ZURICH, Switzerland, Oct. 4, 2002 — Self-cleaning windows, tools to feel the nanorealm, a real-time holographic 3-D imaging system and superfabrics that resist cold and dirt are just some of the results three years into a joint university and industrial nanotechnology research program in Switzerland.
Progress has been so encouraging that the government, via the Commission for Technology and Information (KTIStartup), just allocated the program, called TopNano21, another $6.75 million.
Added to the $37 million already budgeted, TopNano will have had at its disposal a total of $43.75 million over a four-year period.
Karl Hohener, TopNano’s project manager, announced the news this week at an annual meeting for program participants. He said that more than 200 projects have been funded over the past three years, involving more than 150 Swiss firms.
Along with major international firms based in Switzerland, such as Sulzer Innotec, Unaxis, Serono, Dow Europe, Siemens, ABB, Nortel and Nestle, a large number of midsize firms are participating.
“The biggest surprise has been the response from the SMEs (small and midsize firms). They are quicker to see the potential than large firms,” Hohener said.
More than a half dozen startups have emerged to commercialize a breakthrough or innovation enabled via the program, including NanoFeel (Carrouges), Concentris (Basel), Nanolight International Ltd. (British Virgin Islands), Mecartex (Losone), Nanosurf AG (Liestal), VHF Technologies (Le Locle), Tissupor and GreatCell Solar SA (Yverdon les Bains). They will deliver a wide range of products from add-on devices for atomic force microscopes to inexpensive, indoor photovoltaic cells.
Not all the research results go to Swiss spinoff companies. Foreign firms are also participating, including BioCure Inc. (Norcross, Ga.), a spinoff of Ciba Vision that has licensed nanocontainer technology from the team of University of Basel researcher Wolfgang Meier.
“For those who think nanotechnology is four or 10 years away from commercialization, this program should be an eye-opener,” said Berndt Samsinger, a venture capital fund manager at Capital Stage in Zurich.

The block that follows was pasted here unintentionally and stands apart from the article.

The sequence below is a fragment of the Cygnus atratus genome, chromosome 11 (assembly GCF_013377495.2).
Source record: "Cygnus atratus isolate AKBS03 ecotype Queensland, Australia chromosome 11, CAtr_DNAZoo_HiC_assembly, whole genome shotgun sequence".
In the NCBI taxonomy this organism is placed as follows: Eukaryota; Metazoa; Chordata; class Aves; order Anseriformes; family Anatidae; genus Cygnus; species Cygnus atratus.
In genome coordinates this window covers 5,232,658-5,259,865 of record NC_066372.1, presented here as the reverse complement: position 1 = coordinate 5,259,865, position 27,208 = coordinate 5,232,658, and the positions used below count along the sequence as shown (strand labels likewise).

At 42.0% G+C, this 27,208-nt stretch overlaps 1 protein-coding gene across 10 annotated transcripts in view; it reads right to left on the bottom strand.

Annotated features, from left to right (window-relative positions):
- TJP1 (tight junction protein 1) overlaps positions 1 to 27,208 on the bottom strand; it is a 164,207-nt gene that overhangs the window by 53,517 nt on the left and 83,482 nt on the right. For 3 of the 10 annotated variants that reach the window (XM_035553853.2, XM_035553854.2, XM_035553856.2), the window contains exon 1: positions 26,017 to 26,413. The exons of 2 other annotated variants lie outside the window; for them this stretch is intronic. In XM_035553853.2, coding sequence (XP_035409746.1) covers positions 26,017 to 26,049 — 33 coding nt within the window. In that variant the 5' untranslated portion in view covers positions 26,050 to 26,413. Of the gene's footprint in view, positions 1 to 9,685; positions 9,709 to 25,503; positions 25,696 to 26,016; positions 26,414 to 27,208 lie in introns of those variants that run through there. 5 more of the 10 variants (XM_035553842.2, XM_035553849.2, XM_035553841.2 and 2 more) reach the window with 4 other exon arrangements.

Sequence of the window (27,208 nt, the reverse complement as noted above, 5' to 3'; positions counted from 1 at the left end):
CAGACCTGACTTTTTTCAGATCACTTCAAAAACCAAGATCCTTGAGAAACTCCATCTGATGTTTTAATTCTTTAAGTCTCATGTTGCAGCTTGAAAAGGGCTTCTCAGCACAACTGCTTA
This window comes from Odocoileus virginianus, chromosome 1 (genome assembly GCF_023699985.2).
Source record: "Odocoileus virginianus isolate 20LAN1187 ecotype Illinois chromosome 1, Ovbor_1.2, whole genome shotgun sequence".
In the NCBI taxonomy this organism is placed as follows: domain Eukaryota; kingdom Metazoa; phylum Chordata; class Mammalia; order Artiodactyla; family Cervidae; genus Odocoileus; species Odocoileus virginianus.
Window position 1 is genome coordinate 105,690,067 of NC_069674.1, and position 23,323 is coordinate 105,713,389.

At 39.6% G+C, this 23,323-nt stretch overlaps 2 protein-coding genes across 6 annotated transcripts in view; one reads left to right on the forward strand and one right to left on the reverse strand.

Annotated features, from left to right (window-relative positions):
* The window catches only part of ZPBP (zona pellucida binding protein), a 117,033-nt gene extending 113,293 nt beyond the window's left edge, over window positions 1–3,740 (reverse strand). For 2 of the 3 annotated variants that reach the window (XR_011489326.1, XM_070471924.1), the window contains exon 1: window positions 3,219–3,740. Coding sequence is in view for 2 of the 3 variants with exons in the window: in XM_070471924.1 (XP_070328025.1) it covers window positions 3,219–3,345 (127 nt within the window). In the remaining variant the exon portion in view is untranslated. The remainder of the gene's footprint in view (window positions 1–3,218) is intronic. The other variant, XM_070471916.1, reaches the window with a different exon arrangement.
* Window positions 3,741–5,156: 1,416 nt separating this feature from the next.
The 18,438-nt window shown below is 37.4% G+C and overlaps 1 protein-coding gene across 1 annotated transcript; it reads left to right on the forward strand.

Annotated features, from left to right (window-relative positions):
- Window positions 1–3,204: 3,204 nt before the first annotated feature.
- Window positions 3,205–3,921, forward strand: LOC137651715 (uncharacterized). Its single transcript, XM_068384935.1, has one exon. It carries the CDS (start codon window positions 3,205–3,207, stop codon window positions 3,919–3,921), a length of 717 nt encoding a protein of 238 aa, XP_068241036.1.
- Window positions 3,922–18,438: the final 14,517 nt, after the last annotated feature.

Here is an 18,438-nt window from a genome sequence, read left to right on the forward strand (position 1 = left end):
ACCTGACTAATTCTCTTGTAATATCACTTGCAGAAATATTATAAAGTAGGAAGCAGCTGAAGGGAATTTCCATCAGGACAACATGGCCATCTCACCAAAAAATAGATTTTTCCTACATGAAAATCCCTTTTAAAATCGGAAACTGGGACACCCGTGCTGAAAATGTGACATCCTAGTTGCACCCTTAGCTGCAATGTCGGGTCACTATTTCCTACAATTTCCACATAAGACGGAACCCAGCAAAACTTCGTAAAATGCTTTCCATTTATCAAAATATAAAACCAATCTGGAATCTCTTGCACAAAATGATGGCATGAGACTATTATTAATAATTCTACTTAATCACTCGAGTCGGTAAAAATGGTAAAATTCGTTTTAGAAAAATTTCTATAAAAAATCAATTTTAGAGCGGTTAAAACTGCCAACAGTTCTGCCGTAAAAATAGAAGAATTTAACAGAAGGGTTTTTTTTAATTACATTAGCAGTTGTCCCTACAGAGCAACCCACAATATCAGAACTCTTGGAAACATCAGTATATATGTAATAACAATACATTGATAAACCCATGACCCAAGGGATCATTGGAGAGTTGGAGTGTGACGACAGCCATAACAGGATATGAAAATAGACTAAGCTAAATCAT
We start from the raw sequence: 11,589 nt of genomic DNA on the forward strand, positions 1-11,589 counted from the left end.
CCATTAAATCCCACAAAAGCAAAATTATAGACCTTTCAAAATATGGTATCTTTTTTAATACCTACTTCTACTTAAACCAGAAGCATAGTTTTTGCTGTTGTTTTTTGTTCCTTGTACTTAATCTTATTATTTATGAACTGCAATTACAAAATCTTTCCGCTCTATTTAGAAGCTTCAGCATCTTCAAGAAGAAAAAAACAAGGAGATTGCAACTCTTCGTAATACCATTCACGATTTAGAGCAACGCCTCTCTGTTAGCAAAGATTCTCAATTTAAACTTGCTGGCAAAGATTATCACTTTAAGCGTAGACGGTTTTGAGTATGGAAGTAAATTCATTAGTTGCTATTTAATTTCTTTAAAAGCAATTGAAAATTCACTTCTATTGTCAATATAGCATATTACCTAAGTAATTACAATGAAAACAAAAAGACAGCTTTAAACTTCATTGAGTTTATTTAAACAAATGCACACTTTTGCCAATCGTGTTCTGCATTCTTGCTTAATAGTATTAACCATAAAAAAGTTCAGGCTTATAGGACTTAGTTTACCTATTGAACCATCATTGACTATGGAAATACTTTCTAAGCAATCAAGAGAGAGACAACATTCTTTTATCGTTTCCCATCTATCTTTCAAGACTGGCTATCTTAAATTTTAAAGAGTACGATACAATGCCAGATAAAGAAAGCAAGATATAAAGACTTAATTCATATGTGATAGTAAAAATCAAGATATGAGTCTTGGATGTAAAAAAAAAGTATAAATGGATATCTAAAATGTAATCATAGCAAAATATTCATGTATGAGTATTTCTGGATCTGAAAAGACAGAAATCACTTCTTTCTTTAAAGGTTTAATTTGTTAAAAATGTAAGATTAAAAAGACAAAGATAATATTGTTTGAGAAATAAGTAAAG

Further nanotechnology funding is planned after 2003, but it will be a new program, with a new budget forecast to be $27 million, according to Hohener. Another $2 million a year over a four-year period is going to basic research in nanotechnology subjects, funded through the National Research Program, dubbed NFP47.
Behind this very commercial approach to research lies the notion that the almost $50 million is a small price to pay to give the economy a boost. It is driven by what the Swiss see as a giant missed opportunity, or two. There are a number of people who believe that had industry and government been more alert, key technologies invented here — such as a key liquid crystal display discovery and the scanning tunneling microscope — could have benefited the economy here.
Lots of startups, little venture money
Despite all the spinoff activity going on here, there is no fast and furious venture capital deal flow. The volume of investment in Swiss high tech firms is about the same this year as last. The low venture activity is not related to a lack of capital available, experts say.
“Some of the nanotech products are ready for marketing but compared to the huge potential there is still a very limited number of application-oriented companies,” Samsinger said.
There is plenty of venture money around. There are funds, such as that being launched by Capital Stage, plus enough budding nanotechnology experts to help fund managers make strategic decisions about which startups to invest in.
One reason for low deal flow is that some of the startups are very early stage. Founders are not clear yet on how to commercialize their intellectual property. Investors need to see some real structure and accomplishments before they will invest. There is also the dispersed nature of the some of the markets for these products. Makers of tools for nano-microscopy find the very large market players in the microscopy field today are established in the United States and Japan.
Despite such difficulties, there are at least 10 nanotechnology related companies raising capital at the moment, but negotiations are tough, according to Hohener.
That has more to do with the personality of the entrepreneur. Many of the founders do not want to have to outsiders influencing the direction of the company. There is a strong independent streak, even rebelliousness among some of the research community here. Such traits are essential to be a pioneer and company founder. It underlies the inventiveness that the Swiss are known for. But it sometimes makes striking a deal between financier and technology entrepreneur a bit more challenging.